• The scope of exempted restrictions on “passive” (i.e. unsolicited) sales has been narrowed. In general, restrictions on passive sales are a hardcore restriction, but the old TTBER allowed a limited exception to this – a restriction of passive sales between non-competitors was acceptable for the first two years of an agreement. The new TTBER removes this exception, meaning that all restrictions on passive sales are considered hardcore restrictions (this is in line with the approach taken in the vertical restraints block exemption). Restrictions on passive sales will therefore need to be individually assessed, but may be acceptable in competition terms if they are objectively necessary for the licensee to penetrate a new market – further guidance on this is given in the Guidelines.

The changes to the “excluded restrictions” (which bring only the relevant clause outside the safe harbour of the new TTBER) are:

  • All forms of exclusive grant-back obligations – those which involve the licensee being required to assign or license back to the licensor on an exclusive basis any improvements made to the technology – have been excluded by the revised TTBER. The old TTBER drew a distinction between severable and non-severable improvements which has not been retained in the new TTBER. The Commission believes this change will promote innovation.
  • No-challenge clauses (which preclude a licensee from challenging the validity of a technology) did not benefit from the safe harbour under the old TTBER and this will continue under the new TTBER. However, the Commission has chosen to take a stricter approach in the new TTBER to clauses that allow the licensor to terminate the licence in the event of the licensee challenging the validity of the intellectual property right. Under the new regime, the use of such clauses in exclusive agreements will be covered by the TTBER (where the Commission says that the exclusive licensee usually has no incentive to have the intellectual property rights declared invalid, other than to try and put pressure on a smaller licensor), but such clauses in non-exclusive agreements will not benefit from the safe harbour under the new TTBER.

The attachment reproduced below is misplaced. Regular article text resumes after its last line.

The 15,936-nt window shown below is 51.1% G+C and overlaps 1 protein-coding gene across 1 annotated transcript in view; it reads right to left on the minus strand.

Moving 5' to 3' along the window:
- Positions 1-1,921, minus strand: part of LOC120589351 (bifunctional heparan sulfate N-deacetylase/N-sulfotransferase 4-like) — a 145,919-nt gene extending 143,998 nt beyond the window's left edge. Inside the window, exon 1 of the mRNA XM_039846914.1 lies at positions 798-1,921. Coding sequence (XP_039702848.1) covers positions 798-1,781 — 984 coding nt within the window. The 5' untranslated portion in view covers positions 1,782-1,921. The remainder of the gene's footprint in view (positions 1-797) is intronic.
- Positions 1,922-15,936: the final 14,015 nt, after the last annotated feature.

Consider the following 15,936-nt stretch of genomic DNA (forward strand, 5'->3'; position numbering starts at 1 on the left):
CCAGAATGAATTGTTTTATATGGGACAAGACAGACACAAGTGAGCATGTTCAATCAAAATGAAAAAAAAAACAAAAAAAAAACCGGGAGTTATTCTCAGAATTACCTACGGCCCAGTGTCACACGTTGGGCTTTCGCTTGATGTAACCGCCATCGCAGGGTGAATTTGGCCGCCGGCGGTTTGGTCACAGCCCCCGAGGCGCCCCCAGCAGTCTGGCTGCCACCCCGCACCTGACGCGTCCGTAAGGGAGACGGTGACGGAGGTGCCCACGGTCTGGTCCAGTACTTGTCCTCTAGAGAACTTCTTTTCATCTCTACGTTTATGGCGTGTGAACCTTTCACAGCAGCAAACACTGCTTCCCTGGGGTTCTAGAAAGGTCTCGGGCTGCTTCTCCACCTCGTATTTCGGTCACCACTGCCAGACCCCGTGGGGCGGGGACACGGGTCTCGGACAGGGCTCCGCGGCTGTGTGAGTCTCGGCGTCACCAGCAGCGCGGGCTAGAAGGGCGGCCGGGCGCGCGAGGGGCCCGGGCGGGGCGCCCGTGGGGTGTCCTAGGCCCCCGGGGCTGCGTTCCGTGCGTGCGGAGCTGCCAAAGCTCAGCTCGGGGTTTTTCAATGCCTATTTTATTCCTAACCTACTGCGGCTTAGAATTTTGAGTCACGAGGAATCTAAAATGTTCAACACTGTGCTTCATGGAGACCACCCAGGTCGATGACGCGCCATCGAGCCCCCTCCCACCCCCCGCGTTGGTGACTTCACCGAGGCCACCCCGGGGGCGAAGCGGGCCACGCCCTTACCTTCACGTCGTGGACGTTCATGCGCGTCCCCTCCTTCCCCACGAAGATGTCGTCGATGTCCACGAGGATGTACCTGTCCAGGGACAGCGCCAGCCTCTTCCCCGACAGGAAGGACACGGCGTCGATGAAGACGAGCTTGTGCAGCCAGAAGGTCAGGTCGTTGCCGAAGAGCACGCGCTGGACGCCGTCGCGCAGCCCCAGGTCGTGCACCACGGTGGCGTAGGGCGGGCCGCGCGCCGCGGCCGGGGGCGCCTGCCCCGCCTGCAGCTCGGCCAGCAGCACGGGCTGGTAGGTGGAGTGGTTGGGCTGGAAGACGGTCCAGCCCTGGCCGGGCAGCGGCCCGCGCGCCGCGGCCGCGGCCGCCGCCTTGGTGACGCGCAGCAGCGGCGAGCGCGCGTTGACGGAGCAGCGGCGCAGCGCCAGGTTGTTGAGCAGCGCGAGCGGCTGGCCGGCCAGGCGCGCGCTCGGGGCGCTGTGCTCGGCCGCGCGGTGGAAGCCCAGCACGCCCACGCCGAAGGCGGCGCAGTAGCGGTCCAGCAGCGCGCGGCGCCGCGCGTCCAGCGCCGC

The recitals of the new TTBER also include the following changes:

  • The new TTBER should not apply to agreements, the purpose of which is the mere reproduction and distribution of software copyright protected products. It is considered that such agreements do not concern the licensing of a technology to produce but are instead covered by analogy by the vertical restraints block exemption.
  • It is no longer a requirement that provisions in the context of a technology licence concerning thepurchase of inputs (raw materials or equipment) or the use of the licensor’s trademark must be less important than the technology licensing in order for the TTBER to apply to them. The new TTBER will cover those provisions provided they are directly related to the production or sale of the contract products which are produced using the licensed technology.

What are the key changes to the Guidelines?

The Guidelines reflect the changes to the TTBER set out above, providing a description of the substantive provisions and the approach the Commission will take in its analysis. In addition, significant changes have been introduced in two areas: patent pools and reverse payment settlements.

In relation to patent pools, the Guidelines now set out a clear safe harbour covering the creation of the pool and its subsequent licensing out. The intention is that by structuring a pool in compliance with the conditions in the Guidelines, the parties can be certain of the competition law assessment of the pool – this is intended to encourage the creation of pro-competitive patent pools.

The Commission recognises that settlement agreements are in principle a legitimate way to resolve a technology dispute. However, the Guidelines now clarify that so-called “pay-for-delay” arrangements, which may lead to a delay in the licensee launching a product, may create competition problems. In addition, the Commission has concerns about non-challenge clauses in settlement agreements, particularly in cases where the patent may have been granted based on inaccurate or misleading information or the licensee has been induced to agree to the clause.